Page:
Why we write news

One of the many woes that comes from young people’s abandonment of newspapers is that far too many of them haven’t got a clue what news is anymore.
So let’s take a quick look at news.
News is, at its root, a story about what’s new. It can be a thrilling story or a dull one, depending on who’s writing it and, to an extent, what it’s about. It’s hard, for example, to write a gripping tale about the changing price of cattle futures from day to day — unless a reporter happens to find someone who made, or lost, a bundle on them. But for the mainstream press — which includes The Tattoo — news generally aims to tell something interesting, not just potentially useful.
News can be written with verve, even with spunk, but it has to be fair to all sides. It has to try to tell the truth about the story, to give an honest account of what happened and why. It relies on what witnesses, officials and experts tell reporters, who have to talk to everyone they can in the time they have and then pare it all down into a story that informs readers about something that matters. It gives the who, what, where, when and why, but it also should find the hook to make it all matter to a harried reader.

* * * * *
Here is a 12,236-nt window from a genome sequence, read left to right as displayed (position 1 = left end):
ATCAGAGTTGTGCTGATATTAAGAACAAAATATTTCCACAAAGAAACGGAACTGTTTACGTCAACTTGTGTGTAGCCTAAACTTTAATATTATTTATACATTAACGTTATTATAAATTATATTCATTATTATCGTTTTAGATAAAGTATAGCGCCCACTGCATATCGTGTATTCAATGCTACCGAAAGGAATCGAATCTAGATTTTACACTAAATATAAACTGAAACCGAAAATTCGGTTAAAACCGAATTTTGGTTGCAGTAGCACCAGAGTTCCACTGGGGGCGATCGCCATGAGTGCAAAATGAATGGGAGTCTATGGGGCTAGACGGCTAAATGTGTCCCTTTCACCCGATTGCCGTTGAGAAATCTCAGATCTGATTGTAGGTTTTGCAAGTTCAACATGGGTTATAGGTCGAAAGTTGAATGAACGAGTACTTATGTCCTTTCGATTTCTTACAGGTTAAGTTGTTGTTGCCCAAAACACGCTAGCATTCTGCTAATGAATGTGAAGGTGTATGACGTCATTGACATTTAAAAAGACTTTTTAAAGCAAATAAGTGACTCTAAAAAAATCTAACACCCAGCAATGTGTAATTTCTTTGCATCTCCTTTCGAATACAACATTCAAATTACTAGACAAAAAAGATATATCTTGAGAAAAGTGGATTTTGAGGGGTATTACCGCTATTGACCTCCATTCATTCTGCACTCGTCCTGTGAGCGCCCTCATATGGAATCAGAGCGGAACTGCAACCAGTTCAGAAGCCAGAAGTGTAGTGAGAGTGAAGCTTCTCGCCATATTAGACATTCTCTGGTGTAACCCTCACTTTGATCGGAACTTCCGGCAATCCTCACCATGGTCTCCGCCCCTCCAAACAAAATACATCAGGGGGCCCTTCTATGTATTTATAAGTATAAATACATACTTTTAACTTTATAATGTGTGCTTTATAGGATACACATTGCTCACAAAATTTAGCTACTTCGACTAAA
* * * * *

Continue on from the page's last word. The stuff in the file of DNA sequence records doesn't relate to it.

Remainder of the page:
At The Tattoo, we mostly focus on news that young people would find most interesting, but our readers obviously include all ages.
So what’s the difference between news and opinion? Sometimes, not all that much, if the writer isn’t particularly opinionated. But the idea of an opinion piece is to try to convince readers of a particular point of view. A news story tries instead to lay out the facts in an unbiased way so that readers can draw their own conclusions.
It’s harder to write news than it is to tap out a column or a personal essay because news is not about the person who writes the story. It’s about the story itself. Reporters are only visible to the degree they’re good, or bad, at what they do.
But what writing news does is unimaginably important for anyone who believes in democracy. News stories are the only source of information that even attempt to say what’s happening without bias, partisanship or an agenda to push. It’s the vital, beating heart of a free society.
And it should alarm everyone, old and young, that it’s getting harder and harder to find legitimate news in the morasse of sloppy information that permeates the web.
At The Tattoo, we’re trying to uphold the standards and values of the golden age of newsapers, to teach young writers that writing a good news story is ultimately more valuable than churning out more entertainment goo.
The Tattoo is about more than news, naturally. But writing news is why we’re here. It’s what our writers need to master. It’s what makes The Tattoo special. News is our thing. We just need more of it.

Our official policy: We hate blogs.
Copyright 2007 by The Tattoo. All rights reserved.

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